- Closing Notes
Most technical writes and writers in general tend to write in content in the hope that there will be value in their contribution for a good while. Usually most of the content I write is mainly for my own purposes to preserve the directions because I struggled to find a solution online. In other cases, I write because I have something to add to the conversation that I didn’t see highlighted in the other technical writing / online chatter.
This is one of those few articles that I hope very much will become obsolete sooner rather then later. It’s getting close to 10 years since IPv6 has launched. We were supposed to run out and have run out of IPV4 addresses ages ago. Somehow we still manage to squeeze some IPV4 addresses from here and there but we’re really way past the time when we should be moving forward.
There are far too many applications and libraries that still use IPV4 and don’t even think about IPv6 networking just yet. Docker is a great example where it feels like IPv6 was an afterthought. I wrote an article a while back about the pains of Docker IPv6. Since then, it sounds like they’ve added a few fixes that make the experience easier to use.
I do wish IPv6 adoption was a bit more prevalent. This particular guide is how to get IPv6 working on Kubernetes on GCP. There is native support for IPv6 on kubernetes but that hasn’t made it out to GCP just yet. Most of VPC’s networking has yet to add support for IPv6.
To quote the article: “VMs in the VPC network can only send to IPv4 destinations and only receive traffic from IPv4 sources. However, it is possible to create an IPv6 address for a global load balancer.” The latter part is what we’re focusing on. We have a IPV4 based kubernetes cluster where we’re using a load balancer to direct traffic from an IPv6 stack to the application we have running.
Lastly although I’m writing this to solve a problem for kubernetes networking not having IPv6 support, this solution doesn’t actually rely or event expect kubernetes. We’re simply mapping traffic from one IPv6 address to an IPv4 address. As long as it’s responding than it’ll work fine.
- You have a running web app in kubernetes deployed using IPV4.
- You have some familiarity with the GCP platform.
Disclaimer: This is VERY google specific. So it will not translate easily to other cloud providers. There is likely a similar pattern you can use but you’ll have to check with your own cloud provider to see how to make that work.
Enough of all this background, let’s get on the the fun stuff.
First step is to create a new external IPv6 address.
Once create you should see it in the listing. You can add a DNS entry for your hostname if you’d like or we can test this by IP if preferred.
Load Balancer Backend Configuration
Create a new HTTP Load Balancer. Make sure to select HTTP and not TCP or UDP.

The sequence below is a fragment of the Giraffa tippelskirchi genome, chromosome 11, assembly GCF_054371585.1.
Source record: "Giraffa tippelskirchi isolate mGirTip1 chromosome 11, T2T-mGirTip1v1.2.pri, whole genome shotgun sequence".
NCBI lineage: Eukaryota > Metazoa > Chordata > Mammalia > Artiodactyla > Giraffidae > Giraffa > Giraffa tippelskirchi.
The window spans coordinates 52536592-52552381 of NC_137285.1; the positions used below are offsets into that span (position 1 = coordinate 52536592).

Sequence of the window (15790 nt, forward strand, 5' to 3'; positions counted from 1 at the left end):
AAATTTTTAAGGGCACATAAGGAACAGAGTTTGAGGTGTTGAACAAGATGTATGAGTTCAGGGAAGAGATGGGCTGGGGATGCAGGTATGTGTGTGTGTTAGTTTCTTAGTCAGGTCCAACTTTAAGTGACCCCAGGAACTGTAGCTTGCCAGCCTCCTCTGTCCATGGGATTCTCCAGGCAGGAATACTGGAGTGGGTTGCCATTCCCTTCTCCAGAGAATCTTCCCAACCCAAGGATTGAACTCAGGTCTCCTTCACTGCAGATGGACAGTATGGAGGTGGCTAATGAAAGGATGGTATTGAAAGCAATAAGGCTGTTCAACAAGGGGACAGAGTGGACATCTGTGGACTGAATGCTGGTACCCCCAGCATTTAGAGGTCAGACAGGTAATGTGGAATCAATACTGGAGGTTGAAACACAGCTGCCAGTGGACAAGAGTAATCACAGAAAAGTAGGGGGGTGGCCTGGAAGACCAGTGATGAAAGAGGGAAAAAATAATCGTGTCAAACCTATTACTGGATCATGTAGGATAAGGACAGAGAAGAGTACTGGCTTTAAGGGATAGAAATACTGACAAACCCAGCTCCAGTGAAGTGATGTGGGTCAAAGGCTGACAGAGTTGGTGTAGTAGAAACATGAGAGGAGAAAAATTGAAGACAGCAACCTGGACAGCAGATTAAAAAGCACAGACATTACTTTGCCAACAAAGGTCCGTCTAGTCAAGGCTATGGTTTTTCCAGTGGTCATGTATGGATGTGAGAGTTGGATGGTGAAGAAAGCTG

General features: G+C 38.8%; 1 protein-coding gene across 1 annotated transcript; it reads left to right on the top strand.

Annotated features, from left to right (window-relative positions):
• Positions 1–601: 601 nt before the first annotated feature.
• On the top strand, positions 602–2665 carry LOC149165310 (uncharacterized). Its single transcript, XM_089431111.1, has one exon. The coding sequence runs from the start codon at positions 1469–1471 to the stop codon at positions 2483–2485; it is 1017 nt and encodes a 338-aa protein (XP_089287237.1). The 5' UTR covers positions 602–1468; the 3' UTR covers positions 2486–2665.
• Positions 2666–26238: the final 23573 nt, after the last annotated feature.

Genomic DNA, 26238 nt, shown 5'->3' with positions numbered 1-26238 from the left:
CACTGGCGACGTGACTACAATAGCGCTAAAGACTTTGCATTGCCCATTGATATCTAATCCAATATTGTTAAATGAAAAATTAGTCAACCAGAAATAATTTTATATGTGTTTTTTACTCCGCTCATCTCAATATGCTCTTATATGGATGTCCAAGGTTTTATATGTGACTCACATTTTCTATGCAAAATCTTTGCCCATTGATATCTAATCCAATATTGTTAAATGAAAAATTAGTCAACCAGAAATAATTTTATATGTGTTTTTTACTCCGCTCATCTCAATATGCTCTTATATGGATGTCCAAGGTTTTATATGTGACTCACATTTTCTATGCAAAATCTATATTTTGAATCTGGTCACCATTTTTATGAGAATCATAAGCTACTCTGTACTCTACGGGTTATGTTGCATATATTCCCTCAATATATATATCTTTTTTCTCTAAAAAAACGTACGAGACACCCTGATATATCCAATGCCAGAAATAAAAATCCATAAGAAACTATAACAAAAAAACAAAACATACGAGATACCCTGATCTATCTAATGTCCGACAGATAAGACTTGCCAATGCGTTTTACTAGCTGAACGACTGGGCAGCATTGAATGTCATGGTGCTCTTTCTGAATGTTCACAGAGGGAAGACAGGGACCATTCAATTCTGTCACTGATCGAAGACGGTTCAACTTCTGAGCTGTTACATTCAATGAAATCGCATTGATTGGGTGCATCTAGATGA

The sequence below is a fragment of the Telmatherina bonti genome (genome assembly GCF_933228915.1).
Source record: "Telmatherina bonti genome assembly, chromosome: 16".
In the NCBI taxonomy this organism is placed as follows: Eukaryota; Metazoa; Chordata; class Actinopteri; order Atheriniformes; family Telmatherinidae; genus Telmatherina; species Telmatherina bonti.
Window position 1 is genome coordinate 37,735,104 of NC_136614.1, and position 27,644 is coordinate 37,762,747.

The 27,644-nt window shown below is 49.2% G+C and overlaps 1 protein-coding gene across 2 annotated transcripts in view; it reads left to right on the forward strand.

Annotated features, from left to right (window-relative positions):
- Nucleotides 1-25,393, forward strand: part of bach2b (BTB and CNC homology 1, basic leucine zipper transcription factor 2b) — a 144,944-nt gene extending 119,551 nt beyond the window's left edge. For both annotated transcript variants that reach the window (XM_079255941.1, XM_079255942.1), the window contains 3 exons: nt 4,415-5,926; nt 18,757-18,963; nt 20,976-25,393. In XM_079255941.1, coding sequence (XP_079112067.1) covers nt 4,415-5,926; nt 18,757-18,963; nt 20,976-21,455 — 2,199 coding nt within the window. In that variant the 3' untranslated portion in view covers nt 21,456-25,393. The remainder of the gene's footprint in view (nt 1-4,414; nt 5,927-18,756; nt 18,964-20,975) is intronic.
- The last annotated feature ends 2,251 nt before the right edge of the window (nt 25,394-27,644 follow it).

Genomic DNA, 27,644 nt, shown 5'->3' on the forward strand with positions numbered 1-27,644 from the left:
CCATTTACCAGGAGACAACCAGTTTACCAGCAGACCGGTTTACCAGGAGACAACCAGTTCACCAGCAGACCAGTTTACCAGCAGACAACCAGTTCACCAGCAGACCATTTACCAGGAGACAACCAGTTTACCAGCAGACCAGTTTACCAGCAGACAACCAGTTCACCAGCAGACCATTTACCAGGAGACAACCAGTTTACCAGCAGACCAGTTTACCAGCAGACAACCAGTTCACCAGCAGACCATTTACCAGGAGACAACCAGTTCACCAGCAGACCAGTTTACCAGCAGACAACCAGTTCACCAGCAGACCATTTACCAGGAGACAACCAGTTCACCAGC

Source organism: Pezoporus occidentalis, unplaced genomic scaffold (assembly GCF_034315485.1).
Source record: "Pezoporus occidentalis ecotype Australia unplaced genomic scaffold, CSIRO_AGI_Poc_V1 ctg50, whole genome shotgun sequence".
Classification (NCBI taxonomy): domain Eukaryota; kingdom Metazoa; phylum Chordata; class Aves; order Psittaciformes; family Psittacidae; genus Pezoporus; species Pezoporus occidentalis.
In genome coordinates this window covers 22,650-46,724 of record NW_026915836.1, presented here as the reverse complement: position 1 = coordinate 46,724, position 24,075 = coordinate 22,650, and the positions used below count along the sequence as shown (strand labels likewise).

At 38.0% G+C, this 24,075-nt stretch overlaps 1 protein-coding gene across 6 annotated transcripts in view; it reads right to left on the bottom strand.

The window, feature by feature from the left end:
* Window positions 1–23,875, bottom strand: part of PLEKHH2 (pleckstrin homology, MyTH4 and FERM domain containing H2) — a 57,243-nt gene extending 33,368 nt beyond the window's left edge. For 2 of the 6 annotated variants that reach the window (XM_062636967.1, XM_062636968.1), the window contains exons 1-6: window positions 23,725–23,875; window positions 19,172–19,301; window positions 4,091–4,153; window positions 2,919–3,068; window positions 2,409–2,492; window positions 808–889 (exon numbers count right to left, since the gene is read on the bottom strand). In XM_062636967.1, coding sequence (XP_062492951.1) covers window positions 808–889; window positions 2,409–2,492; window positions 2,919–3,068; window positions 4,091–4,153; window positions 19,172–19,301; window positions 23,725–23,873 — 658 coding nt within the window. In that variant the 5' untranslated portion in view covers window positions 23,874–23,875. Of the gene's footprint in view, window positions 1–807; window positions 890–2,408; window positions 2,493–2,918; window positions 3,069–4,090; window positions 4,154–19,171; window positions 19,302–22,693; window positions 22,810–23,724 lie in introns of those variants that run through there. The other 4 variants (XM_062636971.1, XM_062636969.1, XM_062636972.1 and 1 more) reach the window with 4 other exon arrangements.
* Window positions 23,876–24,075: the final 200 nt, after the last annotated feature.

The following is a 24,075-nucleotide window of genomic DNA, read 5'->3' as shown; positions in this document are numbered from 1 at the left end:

Most load balancers in google defined a frontend (entrypoint), a backend (usually an internal GCP service to send the request to and routing rules (if needed) to control the flow of data.
First we setup a backend. We’ll create a backend service and select
Internet Network Endpoint Group for the backend type. I’m expecting HTTPS traffic so I’ll select https as well for the protocol.
When you create a new instance group you’ll have to put in the IP address you want traffic to be directed to. Here’s an example of a ghost-blog with an example IP.
At this point you have all the pieces you need to create your backend. You can see what my final selection looks like here:
You can enable CDN, healthcheck, logging etc on here as well. I didn’t explore all these settings but feel free to enable/disable whatever you need.
LoadBalancer FrontEnd configuration
This part is much easier. Select the protocol, since I’m routing IPv6 traffic, I chose https, Select the
IP Version and choose IPv6 and then the drop down should give you all the options available. Simple select the IP you created. In my case that would be
Finally you can confirm that everything is working with:
That of course should respond and be reachable, and the real test is
curl -6 https://myhostname
should respond with your website’s content.
If you don’t want to wait for DNS propagation you can add this entry to your hosts file. Naturally replace this IP with your own IPv6 address.
Once everything is loaded I highly recommended this chrome extension called IPvFoo. It’ll show you all the IPv4 and IPv6 address associated with your website.
You can see an example for how GeekBeacon looks like. If you haven’t checked out it’s a really cool community I’m spending far too much time in.
This pattern forwards https -> https which is not usually how a load balancer is setup. We tend to want to offload the CPU cycles of encryption on the load balancer and the backend usually simply serves HTTP traffic.
My K8 application already handles HTTPS and I don’t really want to turn that off. My hope is that GCP would catch up and enable IPV6 in their GKE implementation sooner rather then later.
Also, I’m utilizing an K8s ingress control that manages https. The big benefit of relying on K8s rather then GCP is that if at some point I need to migrate to another solution on another cloud provider or hosting internally, the only real requirement is to have an IP + SSL certificate allocated. Everything else is simply a K8s manifest that needs to be deployed to one destination vs another. The ability to be cloud agnostic is much preferred to over the savings a few CPU clock cycles.